The need for remote human presence detection is growing. Home security systems use cameras and passive infra-red (PIR) sensors to determine if a person approaching or is inside the house. Passive infra-red sensors suffers from many false alarm, but more importantly, they cannot sense minute movements like a still, sleeping person and cameras are not suitable for applications in which privacy is needed like monitoring an elderly in the restroom. Radars have become a readily available solution for the consumer, so in this paper we will focus on the usage of a radar to detect the micro-Doppler effect of breathing, and thereby determine if a person is there or not. The problem of presence sensing is basically an decision problem: is there someone in the radar search volume or not? If the person walks or moves inside the room, a simple moving target indicator (MTI) followed by a constant false alarm rate (CFAR) detector can be employed to detect the walking or movement. However, this method will not work properly on a person who is immobile and only breathing, such as the situation when a person is asleep. Another critical example is baby monitoring applications: inside the car (in-cabin) elimination of the forgotten baby syndrome, in-crib detection of sudden infant death syndrome (SIDS), both relies on accurate, true presence detection.
The topic of human presence detection using radars had been studied before both in the context of moving and stationary subjects. In [1
], the authors showed the possibility of presence detection with a FMCW 24 GHz radar and compared it to passive-infrared (PIR) measurements. They utilized an energy detector on the range-Doppler map to decide whether a target is present or not, and did not deal with complete stationary or sleeping targets. The algorithm proposed in [2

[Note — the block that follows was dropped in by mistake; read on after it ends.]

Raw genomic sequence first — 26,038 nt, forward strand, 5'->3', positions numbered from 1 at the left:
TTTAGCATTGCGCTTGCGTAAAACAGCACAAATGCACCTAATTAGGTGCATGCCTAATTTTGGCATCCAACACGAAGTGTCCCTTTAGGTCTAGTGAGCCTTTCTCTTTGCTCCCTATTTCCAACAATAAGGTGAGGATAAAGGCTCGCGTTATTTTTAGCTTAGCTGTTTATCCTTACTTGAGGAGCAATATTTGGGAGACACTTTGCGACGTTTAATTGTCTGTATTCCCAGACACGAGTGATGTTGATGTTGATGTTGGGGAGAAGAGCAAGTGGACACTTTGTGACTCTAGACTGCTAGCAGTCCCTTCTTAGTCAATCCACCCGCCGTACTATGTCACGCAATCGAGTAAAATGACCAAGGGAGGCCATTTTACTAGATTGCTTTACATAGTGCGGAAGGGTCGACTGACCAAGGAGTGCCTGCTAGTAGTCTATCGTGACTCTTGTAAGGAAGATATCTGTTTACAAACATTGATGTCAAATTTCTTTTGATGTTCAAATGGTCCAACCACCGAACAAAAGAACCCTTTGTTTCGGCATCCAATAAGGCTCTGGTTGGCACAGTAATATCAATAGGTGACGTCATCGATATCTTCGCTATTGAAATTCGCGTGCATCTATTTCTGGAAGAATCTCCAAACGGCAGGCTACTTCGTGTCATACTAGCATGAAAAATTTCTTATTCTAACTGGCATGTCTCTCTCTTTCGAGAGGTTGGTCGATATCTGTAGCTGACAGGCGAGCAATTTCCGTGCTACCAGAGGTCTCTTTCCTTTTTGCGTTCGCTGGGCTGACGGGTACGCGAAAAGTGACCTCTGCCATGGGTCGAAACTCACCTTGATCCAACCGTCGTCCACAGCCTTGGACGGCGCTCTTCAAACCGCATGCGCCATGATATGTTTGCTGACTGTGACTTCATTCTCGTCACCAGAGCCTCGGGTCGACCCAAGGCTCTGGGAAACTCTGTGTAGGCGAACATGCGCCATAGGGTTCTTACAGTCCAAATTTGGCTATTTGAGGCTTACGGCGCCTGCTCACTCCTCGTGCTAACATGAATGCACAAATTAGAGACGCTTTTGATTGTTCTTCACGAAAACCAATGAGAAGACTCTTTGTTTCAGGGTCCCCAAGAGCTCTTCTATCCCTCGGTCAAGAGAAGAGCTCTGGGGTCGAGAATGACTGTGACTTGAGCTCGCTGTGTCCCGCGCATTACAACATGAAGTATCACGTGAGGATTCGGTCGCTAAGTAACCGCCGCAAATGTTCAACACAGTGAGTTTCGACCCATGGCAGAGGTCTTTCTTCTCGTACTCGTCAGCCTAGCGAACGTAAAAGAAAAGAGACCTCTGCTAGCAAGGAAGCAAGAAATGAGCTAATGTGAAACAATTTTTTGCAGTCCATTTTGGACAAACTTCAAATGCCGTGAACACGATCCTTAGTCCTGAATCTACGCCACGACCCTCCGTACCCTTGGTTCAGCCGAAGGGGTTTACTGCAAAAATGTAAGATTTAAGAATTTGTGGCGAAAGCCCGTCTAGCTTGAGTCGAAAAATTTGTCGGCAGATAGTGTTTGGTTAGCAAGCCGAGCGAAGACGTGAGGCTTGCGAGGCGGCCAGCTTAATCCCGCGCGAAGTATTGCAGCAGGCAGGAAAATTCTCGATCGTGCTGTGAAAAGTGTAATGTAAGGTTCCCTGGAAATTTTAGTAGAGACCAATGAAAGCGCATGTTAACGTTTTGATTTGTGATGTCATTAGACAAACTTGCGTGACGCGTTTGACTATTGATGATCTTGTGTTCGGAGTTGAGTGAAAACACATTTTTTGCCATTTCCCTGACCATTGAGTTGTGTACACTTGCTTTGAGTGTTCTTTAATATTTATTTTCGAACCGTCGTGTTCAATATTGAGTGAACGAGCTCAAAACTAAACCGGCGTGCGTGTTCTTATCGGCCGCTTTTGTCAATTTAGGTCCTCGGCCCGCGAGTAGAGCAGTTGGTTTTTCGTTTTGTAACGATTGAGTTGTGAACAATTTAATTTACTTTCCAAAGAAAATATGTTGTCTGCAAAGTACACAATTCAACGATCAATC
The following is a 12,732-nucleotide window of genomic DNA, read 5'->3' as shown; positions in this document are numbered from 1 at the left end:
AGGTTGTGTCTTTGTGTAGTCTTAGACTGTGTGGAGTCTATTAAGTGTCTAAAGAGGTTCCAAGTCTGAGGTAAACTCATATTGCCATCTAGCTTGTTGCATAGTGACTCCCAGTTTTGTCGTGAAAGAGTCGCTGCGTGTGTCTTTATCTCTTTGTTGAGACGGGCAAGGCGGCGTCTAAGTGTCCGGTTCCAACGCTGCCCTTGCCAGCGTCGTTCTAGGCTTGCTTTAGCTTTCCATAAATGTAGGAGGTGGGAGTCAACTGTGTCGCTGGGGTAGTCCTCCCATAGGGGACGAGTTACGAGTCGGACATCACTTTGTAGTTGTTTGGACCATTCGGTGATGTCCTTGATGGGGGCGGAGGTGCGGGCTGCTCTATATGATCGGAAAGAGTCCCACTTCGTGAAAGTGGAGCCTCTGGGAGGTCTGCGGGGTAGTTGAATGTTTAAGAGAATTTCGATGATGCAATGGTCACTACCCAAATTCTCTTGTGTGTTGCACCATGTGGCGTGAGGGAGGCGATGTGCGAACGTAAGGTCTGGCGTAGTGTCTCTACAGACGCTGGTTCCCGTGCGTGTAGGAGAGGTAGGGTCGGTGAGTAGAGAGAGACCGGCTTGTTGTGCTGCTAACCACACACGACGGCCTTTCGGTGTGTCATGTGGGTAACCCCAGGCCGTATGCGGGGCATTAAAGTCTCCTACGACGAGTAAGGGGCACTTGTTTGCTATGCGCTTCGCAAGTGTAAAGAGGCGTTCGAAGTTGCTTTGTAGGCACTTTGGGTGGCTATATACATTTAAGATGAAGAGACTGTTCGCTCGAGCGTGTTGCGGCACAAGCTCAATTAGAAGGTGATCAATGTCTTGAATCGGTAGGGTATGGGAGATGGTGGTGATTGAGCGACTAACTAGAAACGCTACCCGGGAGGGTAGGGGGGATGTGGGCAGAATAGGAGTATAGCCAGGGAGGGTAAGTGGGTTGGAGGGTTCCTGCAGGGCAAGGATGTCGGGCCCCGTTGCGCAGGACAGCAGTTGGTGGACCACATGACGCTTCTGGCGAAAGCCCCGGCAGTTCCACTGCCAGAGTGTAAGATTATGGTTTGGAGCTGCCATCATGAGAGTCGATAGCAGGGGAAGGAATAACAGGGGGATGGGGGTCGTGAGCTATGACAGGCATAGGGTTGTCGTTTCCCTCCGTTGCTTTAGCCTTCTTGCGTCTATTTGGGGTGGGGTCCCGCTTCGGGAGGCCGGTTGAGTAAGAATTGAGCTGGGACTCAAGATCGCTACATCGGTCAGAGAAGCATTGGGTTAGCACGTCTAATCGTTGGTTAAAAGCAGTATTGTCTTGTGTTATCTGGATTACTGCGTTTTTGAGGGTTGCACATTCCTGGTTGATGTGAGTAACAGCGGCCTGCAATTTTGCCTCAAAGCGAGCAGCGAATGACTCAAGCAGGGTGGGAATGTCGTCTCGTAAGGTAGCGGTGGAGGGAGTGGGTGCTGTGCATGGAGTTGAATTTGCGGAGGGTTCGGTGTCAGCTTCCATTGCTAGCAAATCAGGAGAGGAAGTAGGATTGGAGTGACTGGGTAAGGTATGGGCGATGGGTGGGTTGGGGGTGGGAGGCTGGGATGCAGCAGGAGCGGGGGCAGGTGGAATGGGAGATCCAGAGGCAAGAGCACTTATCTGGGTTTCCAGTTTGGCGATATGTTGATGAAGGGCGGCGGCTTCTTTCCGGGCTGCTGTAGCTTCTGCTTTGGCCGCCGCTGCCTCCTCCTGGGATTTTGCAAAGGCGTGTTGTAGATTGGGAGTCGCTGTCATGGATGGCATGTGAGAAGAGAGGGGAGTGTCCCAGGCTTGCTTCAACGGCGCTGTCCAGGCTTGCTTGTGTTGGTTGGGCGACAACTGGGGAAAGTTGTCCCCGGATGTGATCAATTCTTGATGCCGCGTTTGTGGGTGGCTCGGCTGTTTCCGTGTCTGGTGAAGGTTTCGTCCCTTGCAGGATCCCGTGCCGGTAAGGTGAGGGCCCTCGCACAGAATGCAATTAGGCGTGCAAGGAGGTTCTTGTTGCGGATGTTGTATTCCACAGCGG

] is based on calculation of the Doppler power to identify doorway crossing and thus infer on the occupancy of a given room or space. This work also dealt with the problem of walking humans only. WiFi signals were used in [3
] for passive-occupancy detection of humans. Though they did not deal with stationary targets, they reported promising results on people counting and presence detection of walking humans. Fourier processing with constant energy threshold detector was utilized in [4
], however, stationary human presence accuracy was not reported.
The feasibility of using breathing to detect presence was proven in [5
], where they showed that a mechanical target which simulates a breathing human can be detected in a room with 93% accuracy by using a Doppler radar with a threshold on the root mean square (RMS) of the received signal, while in [7
] a non-adaptive energy threshold detector calculated from pre-recorded noise data was employed to determine if there is one person or two in the radar search volume, both in movement and stationary settings. However, high energy does not mean breathing, or presence. Finally, the usage of convolutional neural networks (CNN) were investigated in [8
], where a Doppler radar and and infrared imaging device were jointly employed for presence detection of one human in a specific room. They reported an accuracy of
. The usage of CNNs bares a complex implementation for real-time purposes, as well as it relies heavily on visual information from the infrared imaging device.
Another application in which sensing the vital signs of a human subject is critical is through-wall and through-debris life sensing. In [9
], the detection of vital signs through walls was investigated. They showed the feasibility of detecting the breathing and heart-rate of a human subject standing behind a wall, while in [10
] they proposed a continuous wave radar architecture for the purpose of detecting vital signs through highly dense construction materials of about
m thick. In [11